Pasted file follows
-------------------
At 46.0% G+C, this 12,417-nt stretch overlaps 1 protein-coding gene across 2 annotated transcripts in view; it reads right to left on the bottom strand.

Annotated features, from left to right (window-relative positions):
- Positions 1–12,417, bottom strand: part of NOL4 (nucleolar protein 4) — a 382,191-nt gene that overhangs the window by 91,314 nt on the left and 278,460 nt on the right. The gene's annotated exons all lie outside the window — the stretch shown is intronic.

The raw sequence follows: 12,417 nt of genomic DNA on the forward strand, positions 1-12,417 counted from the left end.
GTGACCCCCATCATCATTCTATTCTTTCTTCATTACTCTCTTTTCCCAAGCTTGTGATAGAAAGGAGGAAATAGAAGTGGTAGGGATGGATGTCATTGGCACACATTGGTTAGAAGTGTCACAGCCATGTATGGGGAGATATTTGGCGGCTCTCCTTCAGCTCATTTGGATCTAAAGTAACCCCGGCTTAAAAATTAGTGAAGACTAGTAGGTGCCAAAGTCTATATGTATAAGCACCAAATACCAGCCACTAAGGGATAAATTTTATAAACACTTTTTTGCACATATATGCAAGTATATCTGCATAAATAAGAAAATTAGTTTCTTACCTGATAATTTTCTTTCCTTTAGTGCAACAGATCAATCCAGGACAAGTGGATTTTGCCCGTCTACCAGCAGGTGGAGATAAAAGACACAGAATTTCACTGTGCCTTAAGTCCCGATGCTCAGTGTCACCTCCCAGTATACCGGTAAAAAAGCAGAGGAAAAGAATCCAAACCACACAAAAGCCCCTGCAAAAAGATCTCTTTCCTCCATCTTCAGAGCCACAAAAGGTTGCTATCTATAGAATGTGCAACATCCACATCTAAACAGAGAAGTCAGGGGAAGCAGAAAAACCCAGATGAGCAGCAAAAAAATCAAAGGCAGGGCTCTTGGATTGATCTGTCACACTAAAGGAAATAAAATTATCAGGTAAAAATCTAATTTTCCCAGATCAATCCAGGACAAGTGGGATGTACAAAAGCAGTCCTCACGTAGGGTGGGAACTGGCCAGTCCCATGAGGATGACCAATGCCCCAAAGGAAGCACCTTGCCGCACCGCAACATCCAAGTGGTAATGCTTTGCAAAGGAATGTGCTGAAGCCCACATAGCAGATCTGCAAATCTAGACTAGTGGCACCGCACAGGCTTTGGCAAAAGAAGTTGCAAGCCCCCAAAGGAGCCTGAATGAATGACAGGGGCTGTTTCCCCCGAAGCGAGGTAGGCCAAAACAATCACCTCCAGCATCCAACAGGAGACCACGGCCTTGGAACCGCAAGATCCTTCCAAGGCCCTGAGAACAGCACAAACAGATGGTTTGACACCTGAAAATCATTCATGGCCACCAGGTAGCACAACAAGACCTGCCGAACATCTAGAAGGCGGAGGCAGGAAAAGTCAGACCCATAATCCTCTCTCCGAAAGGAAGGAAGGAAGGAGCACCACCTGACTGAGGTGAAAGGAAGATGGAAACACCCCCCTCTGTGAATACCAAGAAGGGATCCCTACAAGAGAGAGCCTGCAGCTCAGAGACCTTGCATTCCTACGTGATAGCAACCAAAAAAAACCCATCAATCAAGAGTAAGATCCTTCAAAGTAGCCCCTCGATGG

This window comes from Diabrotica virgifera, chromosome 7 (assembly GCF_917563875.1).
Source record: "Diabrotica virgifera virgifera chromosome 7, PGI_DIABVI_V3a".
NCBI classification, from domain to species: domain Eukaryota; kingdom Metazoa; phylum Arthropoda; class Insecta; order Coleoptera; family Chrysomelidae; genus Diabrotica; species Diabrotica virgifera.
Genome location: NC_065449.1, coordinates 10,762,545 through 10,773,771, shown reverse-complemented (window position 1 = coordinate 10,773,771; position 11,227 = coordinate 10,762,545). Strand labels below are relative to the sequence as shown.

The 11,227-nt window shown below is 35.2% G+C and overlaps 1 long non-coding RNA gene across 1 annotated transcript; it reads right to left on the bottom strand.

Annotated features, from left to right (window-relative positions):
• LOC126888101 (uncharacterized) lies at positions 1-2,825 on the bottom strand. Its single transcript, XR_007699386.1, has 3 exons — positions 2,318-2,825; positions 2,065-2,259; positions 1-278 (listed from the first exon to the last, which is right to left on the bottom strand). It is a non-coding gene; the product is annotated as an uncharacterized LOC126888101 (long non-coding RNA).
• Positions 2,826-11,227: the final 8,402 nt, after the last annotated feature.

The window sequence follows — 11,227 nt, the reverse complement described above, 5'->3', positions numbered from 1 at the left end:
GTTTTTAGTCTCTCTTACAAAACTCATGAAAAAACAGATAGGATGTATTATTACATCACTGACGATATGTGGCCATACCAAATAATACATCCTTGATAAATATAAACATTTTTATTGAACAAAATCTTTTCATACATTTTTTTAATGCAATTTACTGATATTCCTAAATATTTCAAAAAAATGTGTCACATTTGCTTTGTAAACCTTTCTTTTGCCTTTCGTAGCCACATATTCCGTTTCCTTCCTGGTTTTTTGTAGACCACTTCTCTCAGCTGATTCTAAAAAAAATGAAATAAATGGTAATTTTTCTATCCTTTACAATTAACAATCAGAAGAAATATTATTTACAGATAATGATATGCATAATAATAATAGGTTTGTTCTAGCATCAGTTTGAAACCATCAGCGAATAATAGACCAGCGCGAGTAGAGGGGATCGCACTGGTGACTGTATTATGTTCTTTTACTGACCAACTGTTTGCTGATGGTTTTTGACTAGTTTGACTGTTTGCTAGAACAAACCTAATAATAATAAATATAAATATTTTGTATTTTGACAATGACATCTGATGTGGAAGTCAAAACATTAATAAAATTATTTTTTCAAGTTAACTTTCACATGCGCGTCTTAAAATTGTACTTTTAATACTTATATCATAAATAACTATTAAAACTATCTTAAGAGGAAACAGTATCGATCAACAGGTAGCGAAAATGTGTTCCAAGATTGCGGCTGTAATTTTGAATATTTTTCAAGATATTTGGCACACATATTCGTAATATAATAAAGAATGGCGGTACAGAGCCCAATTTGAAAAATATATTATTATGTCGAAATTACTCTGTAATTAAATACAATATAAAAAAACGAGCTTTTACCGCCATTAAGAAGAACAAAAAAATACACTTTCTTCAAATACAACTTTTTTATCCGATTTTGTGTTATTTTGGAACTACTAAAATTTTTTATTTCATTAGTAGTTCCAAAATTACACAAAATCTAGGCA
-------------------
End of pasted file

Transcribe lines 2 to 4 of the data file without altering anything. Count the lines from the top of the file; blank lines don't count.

Annotated features, from left to right (window-relative positions):
- Positions 1–12,417, bottom strand: part of NOL4 (nucleolar protein 4) — a 382,191-nt gene that overhangs the window by 91,314 nt on the left and 278,460 nt on the right. The gene's annotated exons all lie outside the window — the stretch shown is intronic.

The raw sequence follows: 12,417 nt of genomic DNA on the forward strand, positions 1-12,417 counted from the left end.